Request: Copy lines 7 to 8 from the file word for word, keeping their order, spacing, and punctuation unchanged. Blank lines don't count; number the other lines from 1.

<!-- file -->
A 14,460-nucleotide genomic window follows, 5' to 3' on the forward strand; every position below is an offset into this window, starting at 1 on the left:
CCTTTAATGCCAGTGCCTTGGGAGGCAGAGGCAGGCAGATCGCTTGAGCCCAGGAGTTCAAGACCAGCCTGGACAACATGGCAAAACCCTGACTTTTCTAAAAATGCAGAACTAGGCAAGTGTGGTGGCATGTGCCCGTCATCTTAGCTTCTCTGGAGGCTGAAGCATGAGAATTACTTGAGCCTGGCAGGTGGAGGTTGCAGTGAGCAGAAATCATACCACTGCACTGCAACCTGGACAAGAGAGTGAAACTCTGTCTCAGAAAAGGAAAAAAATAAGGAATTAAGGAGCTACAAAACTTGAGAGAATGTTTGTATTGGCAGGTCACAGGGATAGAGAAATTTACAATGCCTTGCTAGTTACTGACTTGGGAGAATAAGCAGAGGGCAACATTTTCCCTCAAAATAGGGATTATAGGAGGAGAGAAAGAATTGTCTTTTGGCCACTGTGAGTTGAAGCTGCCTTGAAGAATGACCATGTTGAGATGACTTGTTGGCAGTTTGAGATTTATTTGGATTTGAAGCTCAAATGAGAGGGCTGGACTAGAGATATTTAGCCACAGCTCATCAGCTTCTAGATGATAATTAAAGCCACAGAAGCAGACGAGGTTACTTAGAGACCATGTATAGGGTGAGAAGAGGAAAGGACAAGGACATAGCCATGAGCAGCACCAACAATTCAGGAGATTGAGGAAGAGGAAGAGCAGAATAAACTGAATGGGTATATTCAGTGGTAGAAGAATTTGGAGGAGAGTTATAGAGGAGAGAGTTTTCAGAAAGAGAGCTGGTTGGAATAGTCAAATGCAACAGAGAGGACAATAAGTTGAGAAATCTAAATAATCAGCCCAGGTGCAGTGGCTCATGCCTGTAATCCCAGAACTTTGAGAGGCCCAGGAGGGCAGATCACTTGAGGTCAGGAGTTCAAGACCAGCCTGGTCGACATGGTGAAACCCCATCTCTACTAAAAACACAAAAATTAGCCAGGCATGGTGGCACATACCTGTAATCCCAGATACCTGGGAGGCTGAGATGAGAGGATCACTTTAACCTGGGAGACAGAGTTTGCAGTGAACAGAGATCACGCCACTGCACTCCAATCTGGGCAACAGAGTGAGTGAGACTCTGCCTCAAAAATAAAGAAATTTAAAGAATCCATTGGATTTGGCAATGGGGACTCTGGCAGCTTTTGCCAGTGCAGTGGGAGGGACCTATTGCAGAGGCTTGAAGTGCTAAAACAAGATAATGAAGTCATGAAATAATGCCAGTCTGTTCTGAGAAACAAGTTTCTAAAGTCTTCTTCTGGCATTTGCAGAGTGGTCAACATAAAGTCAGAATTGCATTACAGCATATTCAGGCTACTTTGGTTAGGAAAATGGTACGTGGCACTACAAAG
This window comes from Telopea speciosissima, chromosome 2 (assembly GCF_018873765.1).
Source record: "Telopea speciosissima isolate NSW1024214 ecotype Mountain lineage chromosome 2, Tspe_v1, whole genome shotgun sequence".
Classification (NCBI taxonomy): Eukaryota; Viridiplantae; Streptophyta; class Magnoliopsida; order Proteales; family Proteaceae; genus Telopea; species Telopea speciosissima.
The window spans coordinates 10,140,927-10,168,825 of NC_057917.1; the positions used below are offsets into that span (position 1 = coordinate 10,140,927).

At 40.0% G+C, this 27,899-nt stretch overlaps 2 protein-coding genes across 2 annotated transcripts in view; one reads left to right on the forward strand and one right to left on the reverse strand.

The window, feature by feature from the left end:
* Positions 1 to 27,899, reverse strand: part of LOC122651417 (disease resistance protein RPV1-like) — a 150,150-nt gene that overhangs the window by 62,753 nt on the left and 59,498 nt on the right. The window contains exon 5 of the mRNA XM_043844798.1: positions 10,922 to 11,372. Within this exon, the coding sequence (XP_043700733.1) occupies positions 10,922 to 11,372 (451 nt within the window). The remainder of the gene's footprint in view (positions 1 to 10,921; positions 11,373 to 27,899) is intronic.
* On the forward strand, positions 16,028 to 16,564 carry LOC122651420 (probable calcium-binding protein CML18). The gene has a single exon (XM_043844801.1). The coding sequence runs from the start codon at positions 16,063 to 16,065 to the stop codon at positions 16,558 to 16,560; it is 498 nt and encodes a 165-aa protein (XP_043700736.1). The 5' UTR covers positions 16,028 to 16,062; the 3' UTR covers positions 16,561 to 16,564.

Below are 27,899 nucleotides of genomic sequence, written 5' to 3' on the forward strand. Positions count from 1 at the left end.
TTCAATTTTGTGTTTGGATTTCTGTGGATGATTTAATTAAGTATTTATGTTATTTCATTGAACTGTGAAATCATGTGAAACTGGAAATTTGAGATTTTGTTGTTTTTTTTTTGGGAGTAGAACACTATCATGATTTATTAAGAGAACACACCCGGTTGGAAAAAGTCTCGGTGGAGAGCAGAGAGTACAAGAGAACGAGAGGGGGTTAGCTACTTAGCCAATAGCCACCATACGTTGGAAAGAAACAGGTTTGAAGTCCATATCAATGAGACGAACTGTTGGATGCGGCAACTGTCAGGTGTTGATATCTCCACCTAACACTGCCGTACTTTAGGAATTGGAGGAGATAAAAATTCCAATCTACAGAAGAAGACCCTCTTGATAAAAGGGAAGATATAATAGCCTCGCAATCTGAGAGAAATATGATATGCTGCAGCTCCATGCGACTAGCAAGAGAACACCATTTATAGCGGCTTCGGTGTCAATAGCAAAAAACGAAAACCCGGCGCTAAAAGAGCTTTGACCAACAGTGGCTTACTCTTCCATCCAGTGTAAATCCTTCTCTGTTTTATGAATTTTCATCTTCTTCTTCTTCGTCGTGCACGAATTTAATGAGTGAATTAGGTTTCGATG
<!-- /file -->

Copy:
At 40.0% G+C, this 27,899-nt stretch overlaps 2 protein-coding genes across 2 annotated transcripts in view; one reads left to right on the forward strand and one right to left on the reverse strand.

The window, feature by feature from the left end: